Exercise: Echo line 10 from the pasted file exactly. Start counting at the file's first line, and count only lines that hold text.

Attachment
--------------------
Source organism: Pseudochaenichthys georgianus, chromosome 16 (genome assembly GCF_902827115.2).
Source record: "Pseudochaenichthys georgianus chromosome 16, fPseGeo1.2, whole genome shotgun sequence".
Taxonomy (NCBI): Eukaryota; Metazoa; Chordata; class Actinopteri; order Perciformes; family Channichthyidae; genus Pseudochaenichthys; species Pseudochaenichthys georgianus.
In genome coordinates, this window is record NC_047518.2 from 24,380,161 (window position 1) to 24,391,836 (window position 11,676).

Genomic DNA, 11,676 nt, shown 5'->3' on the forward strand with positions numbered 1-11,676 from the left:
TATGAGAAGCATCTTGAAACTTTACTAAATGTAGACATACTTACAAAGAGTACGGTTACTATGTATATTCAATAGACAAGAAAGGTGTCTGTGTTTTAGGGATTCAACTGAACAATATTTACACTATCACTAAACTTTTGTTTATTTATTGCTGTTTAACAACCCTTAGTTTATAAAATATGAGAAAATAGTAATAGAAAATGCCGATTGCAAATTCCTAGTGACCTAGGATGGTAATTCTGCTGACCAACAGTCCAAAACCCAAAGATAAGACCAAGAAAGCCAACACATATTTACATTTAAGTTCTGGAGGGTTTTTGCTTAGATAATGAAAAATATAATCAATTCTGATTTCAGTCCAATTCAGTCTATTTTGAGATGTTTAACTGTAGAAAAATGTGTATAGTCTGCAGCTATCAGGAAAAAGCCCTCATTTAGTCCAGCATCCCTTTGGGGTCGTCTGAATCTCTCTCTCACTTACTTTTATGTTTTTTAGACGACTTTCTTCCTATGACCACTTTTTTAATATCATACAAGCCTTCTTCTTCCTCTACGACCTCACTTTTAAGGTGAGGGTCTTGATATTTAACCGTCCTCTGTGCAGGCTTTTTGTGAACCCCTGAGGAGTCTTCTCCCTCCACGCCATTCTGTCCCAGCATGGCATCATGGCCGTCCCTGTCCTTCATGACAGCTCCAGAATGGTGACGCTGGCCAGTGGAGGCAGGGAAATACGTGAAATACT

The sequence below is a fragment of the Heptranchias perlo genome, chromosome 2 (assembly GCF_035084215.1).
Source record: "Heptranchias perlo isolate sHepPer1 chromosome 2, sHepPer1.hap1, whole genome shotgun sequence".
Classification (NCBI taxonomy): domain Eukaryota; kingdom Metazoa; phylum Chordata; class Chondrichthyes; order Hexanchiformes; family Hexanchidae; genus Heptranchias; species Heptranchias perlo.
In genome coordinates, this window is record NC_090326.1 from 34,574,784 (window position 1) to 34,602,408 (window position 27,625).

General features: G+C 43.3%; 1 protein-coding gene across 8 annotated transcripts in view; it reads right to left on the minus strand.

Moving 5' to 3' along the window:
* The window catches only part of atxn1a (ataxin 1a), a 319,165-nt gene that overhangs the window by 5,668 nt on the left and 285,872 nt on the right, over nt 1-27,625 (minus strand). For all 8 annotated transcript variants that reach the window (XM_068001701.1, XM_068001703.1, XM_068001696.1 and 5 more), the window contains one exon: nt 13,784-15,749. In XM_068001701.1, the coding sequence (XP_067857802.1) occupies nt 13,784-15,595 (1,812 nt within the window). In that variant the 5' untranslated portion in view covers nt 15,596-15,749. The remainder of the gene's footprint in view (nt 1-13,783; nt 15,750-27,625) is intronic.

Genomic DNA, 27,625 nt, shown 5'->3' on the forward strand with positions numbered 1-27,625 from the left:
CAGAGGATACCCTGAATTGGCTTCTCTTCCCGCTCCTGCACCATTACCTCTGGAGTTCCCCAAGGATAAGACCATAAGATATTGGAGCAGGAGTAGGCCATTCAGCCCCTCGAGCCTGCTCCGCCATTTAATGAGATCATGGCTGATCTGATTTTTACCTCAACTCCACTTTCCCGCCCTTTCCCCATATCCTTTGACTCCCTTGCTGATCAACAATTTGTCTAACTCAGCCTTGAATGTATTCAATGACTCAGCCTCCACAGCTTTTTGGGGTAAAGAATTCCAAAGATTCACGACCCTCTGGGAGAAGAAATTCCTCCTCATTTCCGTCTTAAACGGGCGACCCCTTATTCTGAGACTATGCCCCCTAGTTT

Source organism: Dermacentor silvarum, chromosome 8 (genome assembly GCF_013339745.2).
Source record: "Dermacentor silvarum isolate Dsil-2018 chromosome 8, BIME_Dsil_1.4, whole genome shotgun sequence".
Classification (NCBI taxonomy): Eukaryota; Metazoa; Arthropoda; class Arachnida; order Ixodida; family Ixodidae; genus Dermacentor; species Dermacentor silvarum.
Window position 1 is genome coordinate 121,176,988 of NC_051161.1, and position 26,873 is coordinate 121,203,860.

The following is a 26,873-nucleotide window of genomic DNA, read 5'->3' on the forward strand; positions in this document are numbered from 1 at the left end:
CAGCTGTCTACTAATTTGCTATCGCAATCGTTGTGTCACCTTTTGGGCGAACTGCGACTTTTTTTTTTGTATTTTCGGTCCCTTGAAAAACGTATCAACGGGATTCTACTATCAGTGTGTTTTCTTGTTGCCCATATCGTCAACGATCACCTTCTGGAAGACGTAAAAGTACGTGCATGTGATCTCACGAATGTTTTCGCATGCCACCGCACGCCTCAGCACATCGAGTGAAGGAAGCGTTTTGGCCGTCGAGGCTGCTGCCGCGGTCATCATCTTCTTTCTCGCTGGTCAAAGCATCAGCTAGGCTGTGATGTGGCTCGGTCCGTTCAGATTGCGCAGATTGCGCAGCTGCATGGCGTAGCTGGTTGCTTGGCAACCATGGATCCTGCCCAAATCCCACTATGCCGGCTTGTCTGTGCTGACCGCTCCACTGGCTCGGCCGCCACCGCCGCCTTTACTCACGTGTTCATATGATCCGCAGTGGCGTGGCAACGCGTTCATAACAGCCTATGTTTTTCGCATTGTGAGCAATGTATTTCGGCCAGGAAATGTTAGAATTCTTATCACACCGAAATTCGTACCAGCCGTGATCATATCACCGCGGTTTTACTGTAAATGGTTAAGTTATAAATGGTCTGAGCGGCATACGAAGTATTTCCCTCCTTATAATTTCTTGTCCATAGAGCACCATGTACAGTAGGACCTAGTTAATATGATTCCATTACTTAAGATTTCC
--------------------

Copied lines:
In genome coordinates, this window is record NC_090326.1 from 34,574,784 (window position 1) to 34,602,408 (window position 27,625).